Table 3 presents the OR for poor mental health across educational levels. The associations were amplified when controlling for gender and age (Model 1), which implies confounding by gender and age. The ORs for educational level was persistent or attenuated slightly after adjustment for parental education, parental income and ethnicity (Model 2). The ORs shows that neither parental education nor ethnicity was associated to poor mental health, but low parental income were associated to poor mental health. In model 2 the risk of poor mental health was higher in all educational groups compared with the reference, the higher-educated (OR = 1). Early school leavers had the highest risk of poor mental health (OR = 3.3, CI = 2.1–5.4). Among students the risk increased as educational level increased, and a significant association between poor mental health and educational level was found in higher education (OR = 1.9, CI = 1.2–2.9). Gender did not influence the association between mental health and educational level (p = 0.252), but the adjusted models showed that females were 83 % more likely than males to report poor mental health.
Table 3

Logistic regression analysis showing adjusted estimates of the associations between poor mental health and educational level (OR, 95 % CI)

 

Unadjusted

Model 1

Model 2

Educational level

 Students, Elementary school

1.0

(0.7–1.6)

1.4

(0.8–2.5)

1.3

(0.8–2.3)

 Students, Vocational secondary

1.0

(0.7–1.5)

1.5

(1.0–2.4)

1.4

(0.9–2.3)

 Students, General secondary

1.3

(0.9–1.9)

1.7

(1.1–2.7)

1.7

(1.0–2.7)

 Students, Higher education

1.5

(1.0–2.3)

1.9

(1.2–2.9)

1.9

(1.2–2.9)

 Early school leavers

2.6

(1.7–4.0)

3.6

(2.3–5.8)

3.3

(2.1–5.4)

 Vocational educated

1.2

(0.8–1.8)

1.7

(1.1–2.5)

1.6

(1.1–2.4)

 General secondary educated

1.4

(0.9–2.0)

1.7

(1.1–2.6)

1.7

(1.1–2.6)

 Higher educated

1.0

Reference

1.0

Reference

1.0

Reference

Gender

 Females

  

1.8

(1.5–2.2)

1.8

(1.5–2.2)

 Males

  

1.0

Reference

1.0

Reference

Age

 16–19

  

1.0

Reference

1.0

Reference

 20–24

  

1.0

(0.7–1.3)

0.9

(0.7–1.2)

 25–29

  

1.2

(0.9–1.7)

1.2

(0.9–1.6)

Parental education

 Elementary school

    

0.9

(0.7–1.3)

 Upper secondary

    

1.0

(0.8–1.2)

 Higher education

    

1.0

Reference

Parental Income

 Low

    

1.4

(1.2–1.7)

 Middle

    

1.0

(0.8–1.2)

 High

    

1.0

Reference

Ethnicity

 Ethnic Danes

    

1.0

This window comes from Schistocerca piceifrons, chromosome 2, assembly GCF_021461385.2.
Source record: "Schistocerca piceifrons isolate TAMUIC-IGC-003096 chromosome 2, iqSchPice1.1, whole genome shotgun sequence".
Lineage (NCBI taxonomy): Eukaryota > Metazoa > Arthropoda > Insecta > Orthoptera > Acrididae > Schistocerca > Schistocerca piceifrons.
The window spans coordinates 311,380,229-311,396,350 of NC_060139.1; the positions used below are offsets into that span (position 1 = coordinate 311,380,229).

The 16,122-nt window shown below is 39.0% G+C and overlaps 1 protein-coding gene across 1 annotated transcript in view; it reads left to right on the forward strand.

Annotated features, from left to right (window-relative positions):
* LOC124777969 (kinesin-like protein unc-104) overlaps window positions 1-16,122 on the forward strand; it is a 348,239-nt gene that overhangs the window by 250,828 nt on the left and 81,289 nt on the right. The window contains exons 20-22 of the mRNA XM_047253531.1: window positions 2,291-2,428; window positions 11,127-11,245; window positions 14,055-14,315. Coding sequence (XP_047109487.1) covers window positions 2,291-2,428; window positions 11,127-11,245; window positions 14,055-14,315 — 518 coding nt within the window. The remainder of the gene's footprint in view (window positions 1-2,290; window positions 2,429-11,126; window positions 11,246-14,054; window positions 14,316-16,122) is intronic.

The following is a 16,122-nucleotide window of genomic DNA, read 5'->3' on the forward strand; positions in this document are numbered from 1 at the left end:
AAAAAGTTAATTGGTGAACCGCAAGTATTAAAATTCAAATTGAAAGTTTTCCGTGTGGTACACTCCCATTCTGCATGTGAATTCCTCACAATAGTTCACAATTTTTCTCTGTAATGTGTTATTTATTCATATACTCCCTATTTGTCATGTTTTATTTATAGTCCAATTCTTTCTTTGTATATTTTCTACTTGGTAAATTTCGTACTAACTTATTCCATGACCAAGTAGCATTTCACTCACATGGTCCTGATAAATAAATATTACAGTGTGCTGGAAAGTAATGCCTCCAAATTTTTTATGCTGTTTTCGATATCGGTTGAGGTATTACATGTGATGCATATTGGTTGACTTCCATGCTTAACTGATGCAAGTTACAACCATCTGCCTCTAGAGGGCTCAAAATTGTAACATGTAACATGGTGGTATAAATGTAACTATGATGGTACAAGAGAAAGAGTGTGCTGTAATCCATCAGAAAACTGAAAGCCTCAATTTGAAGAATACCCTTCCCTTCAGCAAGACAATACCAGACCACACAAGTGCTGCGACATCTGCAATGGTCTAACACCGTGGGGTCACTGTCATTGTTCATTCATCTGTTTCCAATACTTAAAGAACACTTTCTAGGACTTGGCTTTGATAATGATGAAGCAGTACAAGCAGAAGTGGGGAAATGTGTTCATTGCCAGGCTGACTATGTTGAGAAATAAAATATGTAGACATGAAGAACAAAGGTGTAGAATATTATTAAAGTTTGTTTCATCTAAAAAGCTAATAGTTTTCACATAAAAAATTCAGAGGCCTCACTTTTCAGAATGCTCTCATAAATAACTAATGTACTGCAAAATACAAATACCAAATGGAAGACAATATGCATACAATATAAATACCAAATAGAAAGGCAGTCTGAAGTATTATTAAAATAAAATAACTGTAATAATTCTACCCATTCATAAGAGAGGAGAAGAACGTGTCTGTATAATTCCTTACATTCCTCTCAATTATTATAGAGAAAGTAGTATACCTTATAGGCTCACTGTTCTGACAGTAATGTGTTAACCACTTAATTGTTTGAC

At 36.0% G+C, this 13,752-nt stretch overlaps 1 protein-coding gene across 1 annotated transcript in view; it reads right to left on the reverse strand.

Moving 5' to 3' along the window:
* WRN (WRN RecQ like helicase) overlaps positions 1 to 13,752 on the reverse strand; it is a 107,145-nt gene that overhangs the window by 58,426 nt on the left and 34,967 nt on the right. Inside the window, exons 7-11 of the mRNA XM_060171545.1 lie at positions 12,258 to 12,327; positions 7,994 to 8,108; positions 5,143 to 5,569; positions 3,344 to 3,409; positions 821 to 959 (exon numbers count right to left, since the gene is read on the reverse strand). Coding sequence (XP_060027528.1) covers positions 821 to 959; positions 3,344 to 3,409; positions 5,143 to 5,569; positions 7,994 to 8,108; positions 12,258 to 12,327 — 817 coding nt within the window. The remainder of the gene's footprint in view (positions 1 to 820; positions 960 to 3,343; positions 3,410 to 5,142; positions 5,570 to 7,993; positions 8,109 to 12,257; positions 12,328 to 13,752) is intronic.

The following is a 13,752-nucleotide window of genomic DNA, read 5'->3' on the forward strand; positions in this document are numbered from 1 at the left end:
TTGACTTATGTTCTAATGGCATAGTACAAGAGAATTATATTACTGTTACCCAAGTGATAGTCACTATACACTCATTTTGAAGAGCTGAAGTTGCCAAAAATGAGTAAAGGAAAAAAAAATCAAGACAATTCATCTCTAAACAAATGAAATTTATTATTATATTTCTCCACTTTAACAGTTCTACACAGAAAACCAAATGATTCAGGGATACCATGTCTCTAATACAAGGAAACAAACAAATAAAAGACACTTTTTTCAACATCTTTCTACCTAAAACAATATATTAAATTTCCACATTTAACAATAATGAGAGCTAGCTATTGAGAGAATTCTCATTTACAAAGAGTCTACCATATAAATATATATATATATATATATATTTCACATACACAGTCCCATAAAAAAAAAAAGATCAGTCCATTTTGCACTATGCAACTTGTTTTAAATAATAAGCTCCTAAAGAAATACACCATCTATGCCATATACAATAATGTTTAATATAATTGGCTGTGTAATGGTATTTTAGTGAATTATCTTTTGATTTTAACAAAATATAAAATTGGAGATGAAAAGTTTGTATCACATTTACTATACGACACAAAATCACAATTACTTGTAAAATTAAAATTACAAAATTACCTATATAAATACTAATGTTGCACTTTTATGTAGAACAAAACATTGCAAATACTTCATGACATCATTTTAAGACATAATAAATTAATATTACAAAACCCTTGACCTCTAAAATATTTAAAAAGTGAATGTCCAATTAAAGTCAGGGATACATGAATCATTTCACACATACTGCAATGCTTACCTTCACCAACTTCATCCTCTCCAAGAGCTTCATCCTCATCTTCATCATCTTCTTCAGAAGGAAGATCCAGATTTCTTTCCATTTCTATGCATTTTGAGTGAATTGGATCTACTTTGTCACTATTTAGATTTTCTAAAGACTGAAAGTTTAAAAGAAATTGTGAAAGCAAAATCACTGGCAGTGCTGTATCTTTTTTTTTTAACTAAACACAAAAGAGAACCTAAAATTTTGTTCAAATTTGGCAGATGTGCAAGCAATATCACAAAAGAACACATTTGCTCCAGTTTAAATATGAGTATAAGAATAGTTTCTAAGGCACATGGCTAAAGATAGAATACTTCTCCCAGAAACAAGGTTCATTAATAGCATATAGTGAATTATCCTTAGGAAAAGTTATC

Reference

 Non-ethnic Danes

    

1.4

(0.8–2.4)

Model 1: Adjusted for gender and age group

Model 2: Adjusted for gender, age group, parental education, parental income and ethnicity

Examination of dropout risk among students

During follow-up, 8 % (n = 124) of the students dropped out. Of these, one-third (n = 40) had poor mental health (Table 2). The cumulative incidence of dropout was highest in vocational education (14 %) and in higher education (10 %) and were statistically significantly more prevalent among students with poor mental health with significance in higher education (p = 0.0289). The results are presented in Additional file 2: Figure S2.

The logistic regression models illustrated that covariates confounded the difference in dropout risks among students with poor and good mental health, and that educational level mattered (Table 4). Poor mental health was associated to dropout in vocational education (OR = 1.8, CI = 1.0–3.2) and higher education (OR = 2.0, CI = 1.0–4.2), and overall, adjusted estimates showed that low parental income was significantly associated to dropout (OR = 2.9, CI = 1.7–4.7). Dropout did not differ significantly between genders or ethnic groups or among age groups. The stratified analyses suggest that in higher education, the association between poor mental health and dropout was stronger among male students (OR = 5.2, CI = 1.6–17.3) than female students (OR = 1.2, CI = 0.5–3.1).
Table 4

Logistic regression models estimating the associations (OR and 95 % CI) between mental health and dropout specifically for each educational level in the full sample and stratified by gender

 

Full samplea

Femalesb

Malesb

n = 1524

n = 829

n = 695

Mental health

 Poor mental health / Vocational education

1.8

(1.0–3.2)

1.8

(0.8–4.4)

1.6

(0.7–3.7)

 Poor mental health / General secondary

1.1

(0.3–3.6)

1.7

(0.4–7.7)

0.7

(0.1–6.0)

 Poor mental health / Higher education

2.0

(1.0–4.2)

1.2

(0.5–3.1)

5.2

(1.6–17.3)

 Good mental health / Same educational level

1.0

Reference

1.0

Reference

1.0

Reference

Educational level

 Vocational education

1.0

Reference

1.0

Reference

1.0

Reference

 General secondary

0.2

(0.1–0.3)

0.1

(0.0–0.3)

0.2

(0.1–0.5)

 Higher education

1.0

(0.6–2.0)

1.5